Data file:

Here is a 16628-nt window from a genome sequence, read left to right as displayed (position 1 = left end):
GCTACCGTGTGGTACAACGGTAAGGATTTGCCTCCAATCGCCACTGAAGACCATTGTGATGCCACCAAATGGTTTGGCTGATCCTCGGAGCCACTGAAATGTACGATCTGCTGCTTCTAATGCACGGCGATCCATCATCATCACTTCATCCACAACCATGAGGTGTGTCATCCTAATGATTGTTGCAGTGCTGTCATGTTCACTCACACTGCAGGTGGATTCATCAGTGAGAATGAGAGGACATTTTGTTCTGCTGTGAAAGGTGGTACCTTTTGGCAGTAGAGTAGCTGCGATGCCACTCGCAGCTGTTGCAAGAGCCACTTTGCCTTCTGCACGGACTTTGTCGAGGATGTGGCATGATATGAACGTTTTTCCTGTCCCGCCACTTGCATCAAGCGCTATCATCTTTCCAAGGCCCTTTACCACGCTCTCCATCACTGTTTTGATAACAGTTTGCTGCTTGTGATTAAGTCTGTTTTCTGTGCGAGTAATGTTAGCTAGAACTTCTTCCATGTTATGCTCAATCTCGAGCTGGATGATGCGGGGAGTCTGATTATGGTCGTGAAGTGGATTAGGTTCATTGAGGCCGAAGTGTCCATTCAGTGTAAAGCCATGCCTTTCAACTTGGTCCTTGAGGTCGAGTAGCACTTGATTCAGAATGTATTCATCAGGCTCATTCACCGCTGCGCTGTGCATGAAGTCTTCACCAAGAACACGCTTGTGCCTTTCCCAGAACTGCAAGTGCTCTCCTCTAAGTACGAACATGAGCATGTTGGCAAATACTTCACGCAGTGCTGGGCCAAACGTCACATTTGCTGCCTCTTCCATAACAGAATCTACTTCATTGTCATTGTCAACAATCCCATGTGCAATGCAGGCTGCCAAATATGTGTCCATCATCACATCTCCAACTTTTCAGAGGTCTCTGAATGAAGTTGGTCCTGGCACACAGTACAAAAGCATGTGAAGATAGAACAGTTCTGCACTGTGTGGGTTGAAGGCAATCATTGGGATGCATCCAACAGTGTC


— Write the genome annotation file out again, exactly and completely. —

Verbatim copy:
Here is a 16628-nt window from a genome sequence, read left to right as displayed (position 1 = left end):
GCTACCGTGTGGTACAACGGTAAGGATTTGCCTCCAATCGCCACTGAAGACCATTGTGATGCCACCAAATGGTTTGGCTGATCCTCGGAGCCACTGAAATGTACGATCTGCTGCTTCTAATGCACGGCGATCCATCATCATCACTTCATCCACAACCATGAGGTGTGTCATCCTAATGATTGTTGCAGTGCTGTCATGTTCACTCACACTGCAGGTGGATTCATCAGTGAGAATGAGAGGACATTTTGTTCTGCTGTGAAAGGTGGTACCTTTTGGCAGTAGAGTAGCTGCGATGCCACTCGCAGCTGTTGCAAGAGCCACTTTGCCTTCTGCACGGACTTTGTCGAGGATGTGGCATGATATGAACGTTTTTCCTGTCCCGCCACTTGCATCAAGCGCTATCATCTTTCCAAGGCCCTTTACCACGCTCTCCATCACTGTTTTGATAACAGTTTGCTGCTTGTGATTAAGTCTGTTTTCTGTGCGAGTAATGTTAGCTAGAACTTCTTCCATGTTATGCTCAATCTCGAGCTGGATGATGCGGGGAGTCTGATTATGGTCGTGAAGTGGATTAGGTTCATTGAGGCCGAAGTGTCCATTCAGTGTAAAGCCATGCCTTTCAACTTGGTCCTTGAGGTCGAGTAGCACTTGATTCAGAATGTATTCATCAGGCTCATTCACCGCTGCGCTGTGCATGAAGTCTTCACCAAGAACACGCTTGTGCCTTTCCCAGAACTGCAAGTGCTCTCCTCTAAGTACGAACATGAGCATGTTGGCAAATACTTCACGCAGTGCTGGGCCAAACGTCACATTTGCTGCCTCTTCCATAACAGAATCTACTTCATTGTCATTGTCAACAATCCCATGTGCAATGCAGGCTGCCAAATATGTGTCCATCATCACATCTCCAACTTTTCAGAGGTCTCTGAATGAAGTTGGTCCTGGCACACAGTACAAAAGCATGTGAAGATAGAACAGTTCTGCACTGTGTGGGTTGAAGGCAATCATTGGGATGCATCCAACAGTGTC